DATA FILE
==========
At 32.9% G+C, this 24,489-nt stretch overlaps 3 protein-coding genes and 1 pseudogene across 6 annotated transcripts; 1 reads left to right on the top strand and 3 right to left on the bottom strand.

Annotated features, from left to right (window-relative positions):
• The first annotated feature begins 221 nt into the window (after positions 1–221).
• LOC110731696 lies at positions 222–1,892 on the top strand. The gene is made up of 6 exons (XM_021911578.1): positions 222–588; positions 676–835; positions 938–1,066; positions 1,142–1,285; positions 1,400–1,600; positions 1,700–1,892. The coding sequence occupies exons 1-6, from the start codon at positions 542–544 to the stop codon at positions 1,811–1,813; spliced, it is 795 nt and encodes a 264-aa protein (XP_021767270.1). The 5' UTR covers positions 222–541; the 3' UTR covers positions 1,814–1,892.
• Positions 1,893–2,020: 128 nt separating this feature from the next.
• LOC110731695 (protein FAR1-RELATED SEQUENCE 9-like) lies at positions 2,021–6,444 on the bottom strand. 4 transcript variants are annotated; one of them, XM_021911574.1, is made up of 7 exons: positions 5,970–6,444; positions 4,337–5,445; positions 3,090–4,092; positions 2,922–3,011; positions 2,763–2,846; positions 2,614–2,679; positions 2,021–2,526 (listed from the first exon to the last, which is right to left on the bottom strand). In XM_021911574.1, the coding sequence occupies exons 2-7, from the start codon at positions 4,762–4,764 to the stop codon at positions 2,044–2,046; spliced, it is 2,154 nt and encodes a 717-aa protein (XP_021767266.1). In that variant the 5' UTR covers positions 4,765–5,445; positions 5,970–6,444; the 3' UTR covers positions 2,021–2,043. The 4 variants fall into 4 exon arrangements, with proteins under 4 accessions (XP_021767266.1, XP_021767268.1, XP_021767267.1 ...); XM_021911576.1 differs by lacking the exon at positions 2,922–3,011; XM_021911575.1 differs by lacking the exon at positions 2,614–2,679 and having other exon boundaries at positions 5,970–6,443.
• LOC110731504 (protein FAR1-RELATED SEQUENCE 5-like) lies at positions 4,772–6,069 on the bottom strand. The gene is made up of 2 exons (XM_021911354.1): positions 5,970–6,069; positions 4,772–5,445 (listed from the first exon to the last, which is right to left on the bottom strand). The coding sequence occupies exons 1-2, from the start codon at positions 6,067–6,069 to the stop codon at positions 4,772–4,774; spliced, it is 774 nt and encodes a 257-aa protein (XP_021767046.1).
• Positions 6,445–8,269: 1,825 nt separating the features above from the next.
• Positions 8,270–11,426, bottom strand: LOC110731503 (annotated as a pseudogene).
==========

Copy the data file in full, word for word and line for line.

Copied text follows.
At 32.9% G+C, this 24,489-nt stretch overlaps 3 protein-coding genes and 1 pseudogene across 6 annotated transcripts; 1 reads left to right on the top strand and 3 right to left on the bottom strand.

Annotated features, from left to right (window-relative positions):
• The first annotated feature begins 221 nt into the window (after positions 1–221).
• LOC110731696 lies at positions 222–1,892 on the top strand. The gene is made up of 6 exons (XM_021911578.1): positions 222–588; positions 676–835; positions 938–1,066; positions 1,142–1,285; positions 1,400–1,600; positions 1,700–1,892. The coding sequence occupies exons 1-6, from the start codon at positions 542–544 to the stop codon at positions 1,811–1,813; spliced, it is 795 nt and encodes a 264-aa protein (XP_021767270.1). The 5' UTR covers positions 222–541; the 3' UTR covers positions 1,814–1,892.
• Positions 1,893–2,020: 128 nt separating this feature from the next.
• LOC110731695 (protein FAR1-RELATED SEQUENCE 9-like) lies at positions 2,021–6,444 on the bottom strand. 4 transcript variants are annotated; one of them, XM_021911574.1, is made up of 7 exons: positions 5,970–6,444; positions 4,337–5,445; positions 3,090–4,092; positions 2,922–3,011; positions 2,763–2,846; positions 2,614–2,679; positions 2,021–2,526 (listed from the first exon to the last, which is right to left on the bottom strand). In XM_021911574.1, the coding sequence occupies exons 2-7, from the start codon at positions 4,762–4,764 to the stop codon at positions 2,044–2,046; spliced, it is 2,154 nt and encodes a 717-aa protein (XP_021767266.1). In that variant the 5' UTR covers positions 4,765–5,445; positions 5,970–6,444; the 3' UTR covers positions 2,021–2,043. The 4 variants fall into 4 exon arrangements, with proteins under 4 accessions (XP_021767266.1, XP_021767268.1, XP_021767267.1 ...); XM_021911576.1 differs by lacking the exon at positions 2,922–3,011; XM_021911575.1 differs by lacking the exon at positions 2,614–2,679 and having other exon boundaries at positions 5,970–6,443.
• LOC110731504 (protein FAR1-RELATED SEQUENCE 5-like) lies at positions 4,772–6,069 on the bottom strand. The gene is made up of 2 exons (XM_021911354.1): positions 5,970–6,069; positions 4,772–5,445 (listed from the first exon to the last, which is right to left on the bottom strand). The coding sequence occupies exons 1-2, from the start codon at positions 6,067–6,069 to the stop codon at positions 4,772–4,774; spliced, it is 774 nt and encodes a 257-aa protein (XP_021767046.1).
• Positions 6,445–8,269: 1,825 nt separating the features above from the next.
• Positions 8,270–11,426, bottom strand: LOC110731503 (annotated as a pseudogene).